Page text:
Figure 1. Main inflammatory pathways that respond to injury after a stroke. The generation of ROS and free radicals that occur after stroke triggers inflammatory responses. This involves activation of cytokines and chemokines which leads to activation of inflammatory cells such as microglia and leukocytes causing more production of inflammatory mediators (cytokines, iNOS, MMPs and more ROS) which then lead to brain edema, hemorrhage and cell death. Thus, these early inflammatory responses contribute to ischemic injury, whereas late responses may represent endogenous mechanisms of recovery and repair through activation of anti-inflammatory cytokines, scavenging necrotic debris by microglia and neurovascular remodeling by MMPs.

Major inflammatory mediators in cerebral ischemia
In this present thesis, I have studied the expression of some of the major cytokines (IL-1ß, IL-6, TNF-α, TNF-R1 and R2), of MMP-9 (BBB associated) and of iNOS (potential toxic molecule) in cerebral vessel walls. Increased levels and activation of these factors may lead to exacerbation of vasoconstriction, resulting in decreased CBF and enhanced neuronal damage following a stroke.

Cytokines are recognized as small proteins, generally associated with inflammation, immune activation, cell differentiation and hematopoiesis [94]. Most cytokines are pleiotropic and have multiple biologic activities that generally act over a short distance, during short periods of time and at low concentrations. They are produced and expressed by different cell types such as astrocytes, macrophages, monocytes, microglia, platelets, endothelial and smooth muscle cells, neurons, fibroblasts and neutrophils [52, 95, 96]. Normally, they have a beneficial role, but when their expression increases in an imbalanced fashion they become detrimental [97]. Evidence for the involvement of cytokines in the pathology following stroke comes from the detection of their high levels in CSF and plasma of patients [98, 99]. It is thought that increased production and activation of such cytokines in vessel walls after cerebral ischemia/reperfusion may facilitate and expand the ischemic core by inducing secondary brain damage (brain swelling, impaired microcirculation, hemorrhage and inflammation) that typically develops after a delay of hours or days after the original ischemia, trauma or SAH [100]. It is well known that cytokines are involved in the upregulation and activation of adhesion molecules, MMPs, leukocytes, microglial, increased leukocyte-endothelium interaction and increase in vasoconstrictor substances like ET-1 following cerebral ischemia [52, 76, 101]. Tumour necrosis factor-α (TNF-α), interleukin-6 (IL-6) and interleukin-1ß (IL-1ß) are the main cytokines which initiate inflammatory reactions and induce expression of other cytokines and inflammatory mediators after stroke. Ischemic brain has been shown to produce increased levels of TNF-α, IL-6 and IL-1ß, which are considered as a part of the damaging response [102]. Inhibiting the expression of these pro-inflammatory cytokines has been reported to reduce brain infarct size in animal models of stroke [103].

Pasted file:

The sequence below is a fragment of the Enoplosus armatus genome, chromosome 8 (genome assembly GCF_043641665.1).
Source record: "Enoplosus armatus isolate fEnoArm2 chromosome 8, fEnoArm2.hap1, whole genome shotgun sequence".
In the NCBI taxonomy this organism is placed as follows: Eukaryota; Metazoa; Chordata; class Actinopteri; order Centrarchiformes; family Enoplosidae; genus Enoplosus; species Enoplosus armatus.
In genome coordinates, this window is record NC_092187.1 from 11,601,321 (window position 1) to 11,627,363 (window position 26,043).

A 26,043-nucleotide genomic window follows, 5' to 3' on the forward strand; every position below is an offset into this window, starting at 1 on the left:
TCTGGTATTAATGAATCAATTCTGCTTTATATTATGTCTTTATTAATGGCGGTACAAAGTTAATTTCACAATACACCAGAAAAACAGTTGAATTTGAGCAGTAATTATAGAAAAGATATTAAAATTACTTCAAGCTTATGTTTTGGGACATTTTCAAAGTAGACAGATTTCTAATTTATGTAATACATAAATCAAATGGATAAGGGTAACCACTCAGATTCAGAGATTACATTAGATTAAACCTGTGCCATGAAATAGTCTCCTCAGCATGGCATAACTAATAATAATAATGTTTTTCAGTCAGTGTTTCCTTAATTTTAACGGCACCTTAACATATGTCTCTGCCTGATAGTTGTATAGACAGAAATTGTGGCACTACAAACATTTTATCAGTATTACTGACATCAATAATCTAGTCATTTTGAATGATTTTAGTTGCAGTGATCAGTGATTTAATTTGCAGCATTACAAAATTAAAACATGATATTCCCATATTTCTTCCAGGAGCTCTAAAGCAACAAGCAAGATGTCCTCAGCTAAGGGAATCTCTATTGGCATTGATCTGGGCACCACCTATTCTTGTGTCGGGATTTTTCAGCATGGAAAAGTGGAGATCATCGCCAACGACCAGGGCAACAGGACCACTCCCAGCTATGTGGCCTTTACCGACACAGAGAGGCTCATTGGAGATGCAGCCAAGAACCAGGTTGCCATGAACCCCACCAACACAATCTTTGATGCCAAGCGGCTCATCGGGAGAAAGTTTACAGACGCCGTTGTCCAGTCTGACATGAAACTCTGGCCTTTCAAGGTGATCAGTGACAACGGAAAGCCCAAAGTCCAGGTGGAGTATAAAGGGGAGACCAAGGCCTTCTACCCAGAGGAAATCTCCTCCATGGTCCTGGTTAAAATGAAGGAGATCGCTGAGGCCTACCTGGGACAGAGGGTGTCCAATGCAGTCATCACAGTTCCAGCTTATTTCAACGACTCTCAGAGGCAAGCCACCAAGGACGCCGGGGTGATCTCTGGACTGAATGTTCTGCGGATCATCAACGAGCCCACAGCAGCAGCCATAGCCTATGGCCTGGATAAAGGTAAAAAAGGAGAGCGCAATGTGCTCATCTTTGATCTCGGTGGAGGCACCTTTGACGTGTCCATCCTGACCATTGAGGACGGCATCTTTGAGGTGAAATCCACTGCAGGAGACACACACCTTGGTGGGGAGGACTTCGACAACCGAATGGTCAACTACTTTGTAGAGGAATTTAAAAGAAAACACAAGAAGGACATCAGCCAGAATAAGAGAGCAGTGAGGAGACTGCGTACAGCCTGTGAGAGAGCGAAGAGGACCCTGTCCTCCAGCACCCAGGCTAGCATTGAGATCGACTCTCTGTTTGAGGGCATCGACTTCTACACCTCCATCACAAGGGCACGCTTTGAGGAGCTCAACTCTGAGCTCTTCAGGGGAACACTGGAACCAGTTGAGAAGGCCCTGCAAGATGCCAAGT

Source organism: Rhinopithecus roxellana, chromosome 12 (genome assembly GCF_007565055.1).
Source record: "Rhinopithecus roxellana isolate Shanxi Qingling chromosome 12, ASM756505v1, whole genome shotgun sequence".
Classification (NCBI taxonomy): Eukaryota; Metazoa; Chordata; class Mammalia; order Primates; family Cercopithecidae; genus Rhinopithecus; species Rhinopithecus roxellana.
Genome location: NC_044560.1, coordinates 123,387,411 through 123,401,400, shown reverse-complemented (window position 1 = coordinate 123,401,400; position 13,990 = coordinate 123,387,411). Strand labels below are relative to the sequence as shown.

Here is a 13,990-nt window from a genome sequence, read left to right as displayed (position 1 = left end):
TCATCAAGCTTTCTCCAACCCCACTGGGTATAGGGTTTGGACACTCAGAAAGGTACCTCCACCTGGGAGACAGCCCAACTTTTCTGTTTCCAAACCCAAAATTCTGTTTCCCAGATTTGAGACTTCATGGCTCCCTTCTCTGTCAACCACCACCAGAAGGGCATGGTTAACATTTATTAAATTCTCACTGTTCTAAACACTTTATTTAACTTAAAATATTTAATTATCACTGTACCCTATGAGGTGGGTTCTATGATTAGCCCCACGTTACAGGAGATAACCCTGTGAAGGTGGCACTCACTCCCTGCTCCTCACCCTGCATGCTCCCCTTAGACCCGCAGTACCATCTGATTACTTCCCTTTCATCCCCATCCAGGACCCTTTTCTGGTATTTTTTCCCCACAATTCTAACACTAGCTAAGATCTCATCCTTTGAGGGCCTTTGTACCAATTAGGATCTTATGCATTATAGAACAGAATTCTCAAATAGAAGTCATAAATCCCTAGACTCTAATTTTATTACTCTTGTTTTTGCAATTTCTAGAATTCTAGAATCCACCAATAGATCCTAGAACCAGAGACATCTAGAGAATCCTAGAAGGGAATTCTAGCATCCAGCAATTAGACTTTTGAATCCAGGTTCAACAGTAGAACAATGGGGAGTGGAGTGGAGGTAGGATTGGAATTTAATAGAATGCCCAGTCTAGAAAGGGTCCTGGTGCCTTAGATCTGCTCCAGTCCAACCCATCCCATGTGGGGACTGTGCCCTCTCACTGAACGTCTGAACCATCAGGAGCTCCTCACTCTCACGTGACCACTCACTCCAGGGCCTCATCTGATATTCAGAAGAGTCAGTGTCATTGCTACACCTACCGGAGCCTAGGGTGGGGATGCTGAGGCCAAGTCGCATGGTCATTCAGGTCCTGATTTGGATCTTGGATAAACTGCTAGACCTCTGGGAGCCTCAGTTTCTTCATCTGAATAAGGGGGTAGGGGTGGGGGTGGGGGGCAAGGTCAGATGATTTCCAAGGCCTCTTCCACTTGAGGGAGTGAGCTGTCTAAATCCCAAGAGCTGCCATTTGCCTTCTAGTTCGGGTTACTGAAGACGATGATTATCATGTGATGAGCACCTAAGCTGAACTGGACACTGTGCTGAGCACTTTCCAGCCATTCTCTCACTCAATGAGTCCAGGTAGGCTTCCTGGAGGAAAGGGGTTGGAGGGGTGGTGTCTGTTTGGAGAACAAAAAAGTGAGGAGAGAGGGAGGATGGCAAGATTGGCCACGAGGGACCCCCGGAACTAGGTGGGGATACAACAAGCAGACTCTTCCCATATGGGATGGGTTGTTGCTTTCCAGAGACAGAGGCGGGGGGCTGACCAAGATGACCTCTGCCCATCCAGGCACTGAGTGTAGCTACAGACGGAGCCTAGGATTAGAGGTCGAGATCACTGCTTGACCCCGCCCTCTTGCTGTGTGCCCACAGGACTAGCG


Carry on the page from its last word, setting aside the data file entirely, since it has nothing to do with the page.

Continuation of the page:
TNF-α is a pleiotropic cytokine and exists as either a transmembrane or soluble protein. It is involved in the disruption of the BBB, as well as in inflammatory, thrombogenic and vascular changes associated with brain injury [104]. This cytokine promotes inflammation by stimulation of acute-phase protein secretion, enhances the permeability of endothelial cells to leukocytes, and the expression of adhesion molecules and other cytokines into the ischemic area [105, 106]. In addition, it has been suggested to stimulate angiogenesis after cerebral ischemia through induced expression of angiogenesis-related genes [107, 108]. It is known as a strong immunomediator, which is rapidly upregulated early in neuronal cells in and around the ischemic penumbra, and is associated with neuronal necrosis or apoptosis [105]. TNF-α effects are mediated via two receptors, TNF-R1 and TNF-R2, on the cell surface [109]. TNF-R1 is expressed on all cell types, can be activated by both membrane-bound and soluble forms of TNF-α and is a major signaling receptor for TNF-α. The TNF-R2 is expressed primarily on endothelial cells, responds to the membrane-bound form of TNF-α, and mediates limited biological responses [109]. There is evidence that TNF-α and its receptors may activate nuclear factor-κB (NF-κB), a transcription factor whose activation leads to expression of several genes involved in inflammation and cell proliferation [110-112]. In addition, NF-κB is involved in signaling cell death as well as cell survival, and the balance between these signals determines the toxic degree of TNF-α [112, 113].
TNF-α appears then to be not only neurotoxic but also neuroprotective. Increased TNF-α levels have been observed in brain tissue, plasma and CSF in several CNS diseases such as Alzheimer’s, multiple sclerosis and Parkinson’s [114-116]. Accordingly, a recent study demonstrated that blocking TNF-α significantly reduced infarct size after both permanent and transient MCAO, suggesting the involvement of TNF-α in neuronal cell damage [104]. In contrast, there is evidence to suggest that brain injury after ischemia becomes worse in mice lacking TNF-R1, suggesting that TNF-α mediates neuroprotection through this receptor [117]. The function of TNF-α appears to differ between brain regions. TNF-α released for instance in the striatum is considered as neurodegenerative, while release in the hippocampus has been suggested to promote neuroprotection [112]. Several investigators have suggested that the detrimental effects are activated in the early phase of the inflammatory process whereas the beneficial effects take place in the later phases [79].